Keep attaching rectangles and squares until you get a strip like this.
Time to press all your seams! Lay them out like this on your ironing board, and flip over the leftmost one.

Press all the seams so they face towards you.
Press on top to smooth out any wrinkles.
Take the next strip, and press the seams so they face away from you. Press on top as well. Continue like this, pressing first towards, then away from you.
Pin your first 2 strips RS together.

Sew along the seam, with a 1/4 inch seam allowance.
Continue to sew the strips together, and iron the seams. For the other half of the bag, do the same as above, but place the 4 inch squares BAB, ABA, BAB.

Saturday, 18 February 2012

Bargain hunting in charity shops

I love searching through charity shops for bargain finds. As well as obviously finding crafty things, they can be a great source of inspiration. For instance, pretty patterns on a charity shop jumper gave me an idea for brooches! Today I found a gorgeous tie, that I'm planning on making a tie purse with. My dad wants to buy it off me though, since it's apparently from a posh London tailors- anyone heard of Gieves and Hawkes? But you probably want to see a picture of the tie, rather than read me babbling on about it. 
Lovely, isn't it? It feels amazing, really thick and plush.

What's the best thing you've ever found in a charity shop?

My top 5 crafty blogs

Before I started this blog, I read a LOT of other crafty blogs, and I still read them because they are AMAZING! I wish that I was that good at blogging. But on with the list we go...

No. 5 : Sew, Mama, Sew! This blog is an extension of their shop, and offers great insights into the world of craft. They have a lot of guest bloggers, so there's great variety in the tutorials, patterns and posts.

Welcome!No. 4 : Doll Doll Dolly. I think this is a great blog, with some inspirational posts like "Craft with Confidence". She also sells on Etsy under Doll Doll Dolly, so head over and have a look!
No. 3: Bugs and Fishes. I couldn't find a button to grab on this lovely blog, but instead I used a picture of her new book! Lupin crafts for a living and as well as things from her shops, she has free tutorials, giveaways and tips. 
Moda Bake ShopNo. 2 This isn't really a blog, but the Moda bakeshop offers such amazing free tutorials, I thought I'd include it anyway. It's bakery themed, with the tutorials called 'recipies' the contributors 'chefs' and the main blog 'the bakery'
InstagramWallNo. 1 A Beautiful Mess. This is the lifestyle blog of Elsie Larson, and the picture here is of one of my favourite projects, the instagram photo wall. She ranges from projects, beauty recipies and decor, to photography and outfits! It's a great blog, basically.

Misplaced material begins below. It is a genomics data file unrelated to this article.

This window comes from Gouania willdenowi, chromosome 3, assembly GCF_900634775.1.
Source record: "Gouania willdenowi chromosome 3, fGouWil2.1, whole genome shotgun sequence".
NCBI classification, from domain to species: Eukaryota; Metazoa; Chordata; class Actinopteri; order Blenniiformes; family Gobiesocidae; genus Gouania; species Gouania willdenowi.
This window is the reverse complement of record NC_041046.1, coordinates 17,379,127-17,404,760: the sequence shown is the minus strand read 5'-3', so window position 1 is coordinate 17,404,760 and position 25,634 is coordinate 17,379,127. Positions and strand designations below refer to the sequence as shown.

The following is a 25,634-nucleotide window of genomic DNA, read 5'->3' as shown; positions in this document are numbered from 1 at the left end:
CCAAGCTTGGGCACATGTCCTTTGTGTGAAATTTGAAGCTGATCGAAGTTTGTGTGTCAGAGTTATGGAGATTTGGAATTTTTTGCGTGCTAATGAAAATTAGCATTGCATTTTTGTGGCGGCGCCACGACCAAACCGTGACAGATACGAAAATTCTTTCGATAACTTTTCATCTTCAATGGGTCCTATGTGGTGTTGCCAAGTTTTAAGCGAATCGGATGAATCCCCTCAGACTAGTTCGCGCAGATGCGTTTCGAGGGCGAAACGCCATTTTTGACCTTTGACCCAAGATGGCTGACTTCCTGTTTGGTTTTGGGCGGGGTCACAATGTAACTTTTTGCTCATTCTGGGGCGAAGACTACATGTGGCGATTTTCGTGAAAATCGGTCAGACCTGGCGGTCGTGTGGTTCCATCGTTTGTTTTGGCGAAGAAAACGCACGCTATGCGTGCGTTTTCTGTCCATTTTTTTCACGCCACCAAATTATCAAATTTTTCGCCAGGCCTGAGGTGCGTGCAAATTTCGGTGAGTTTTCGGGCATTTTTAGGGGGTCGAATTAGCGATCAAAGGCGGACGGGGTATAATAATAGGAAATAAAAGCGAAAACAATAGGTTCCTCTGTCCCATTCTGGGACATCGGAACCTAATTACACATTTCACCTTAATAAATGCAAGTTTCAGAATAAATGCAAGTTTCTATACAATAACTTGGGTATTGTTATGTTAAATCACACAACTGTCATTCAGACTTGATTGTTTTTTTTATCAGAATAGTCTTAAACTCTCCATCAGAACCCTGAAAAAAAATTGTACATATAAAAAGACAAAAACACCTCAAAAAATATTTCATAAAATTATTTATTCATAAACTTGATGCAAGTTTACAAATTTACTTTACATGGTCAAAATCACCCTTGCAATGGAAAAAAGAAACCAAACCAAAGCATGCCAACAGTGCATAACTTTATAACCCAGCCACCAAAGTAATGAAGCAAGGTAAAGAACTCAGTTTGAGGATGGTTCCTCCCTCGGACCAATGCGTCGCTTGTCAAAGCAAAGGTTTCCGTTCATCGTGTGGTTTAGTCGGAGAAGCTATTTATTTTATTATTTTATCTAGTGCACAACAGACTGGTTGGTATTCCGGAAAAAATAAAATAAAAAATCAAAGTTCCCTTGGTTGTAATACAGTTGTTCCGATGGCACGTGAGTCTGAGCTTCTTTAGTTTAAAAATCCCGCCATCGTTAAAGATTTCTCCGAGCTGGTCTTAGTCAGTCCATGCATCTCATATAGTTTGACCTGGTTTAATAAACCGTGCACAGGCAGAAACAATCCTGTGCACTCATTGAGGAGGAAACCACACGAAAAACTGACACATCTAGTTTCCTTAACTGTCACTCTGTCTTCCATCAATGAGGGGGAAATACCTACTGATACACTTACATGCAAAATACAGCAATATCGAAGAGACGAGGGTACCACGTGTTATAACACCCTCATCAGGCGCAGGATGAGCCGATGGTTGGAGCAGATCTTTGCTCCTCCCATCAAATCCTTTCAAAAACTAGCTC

Friday, 17 February 2012

My purple sewing machine + lots of lovely buttons

Just wanted to show you a pic of my lovely sewing machine, in all it's purple glory.
These are some amazing vintage buttons my lovely grandma down in Kent gave me. They came in the rather wonderful tin below, a vintage quality street tin! Does anyone know when it's from? I looked on the internet, but failed miserably.

Tree bookmarks- TUTORIAL

These sweet bookmarks are inspired by the cold weather, and I wanted something in warm, bright colours to cheer me up!

Scraps of red, yellow, orange, burgundy, dark brown and light brown felt.
White thread
A needle (Big enough eye to fit doubled up thread through)

How to

Cut a long thin rectangle from dark brown felt, and a circle from the light brown. These will form the body of your bookmark. It looks good cut with pinking shears, but if you don't have any, just use normal scissors. Then cut about 3 or 4 leaf shapes from the red, yellow, burgundy and orange.

Thread the needle with doubled up thread, and using backstitch, sew together the circle and rectangle. Go over your stitches again, to secure the pieces together properly, because this is the main body of your bookmark.
Position your first leaf in place, then backstitch along the center of it with the doubled up thread. The stiches look like the vein of the leaf, and show up best in white, though you can try other colours as well.
Continue adding leaves, and try to position them so that they aren't all facing outwards. Vary your stiches as well, with random ones bigger or smaller so it looks more natural. Another tip is that if a leaf doesn't fit in the space, trim it down! It won't look as good if the leaf shapes are all exactly the same. 
Ta-daa! These bookmarks are great even out of autumn, and they can be adapted to any season.
This tutorial is for non-commercial purposes only.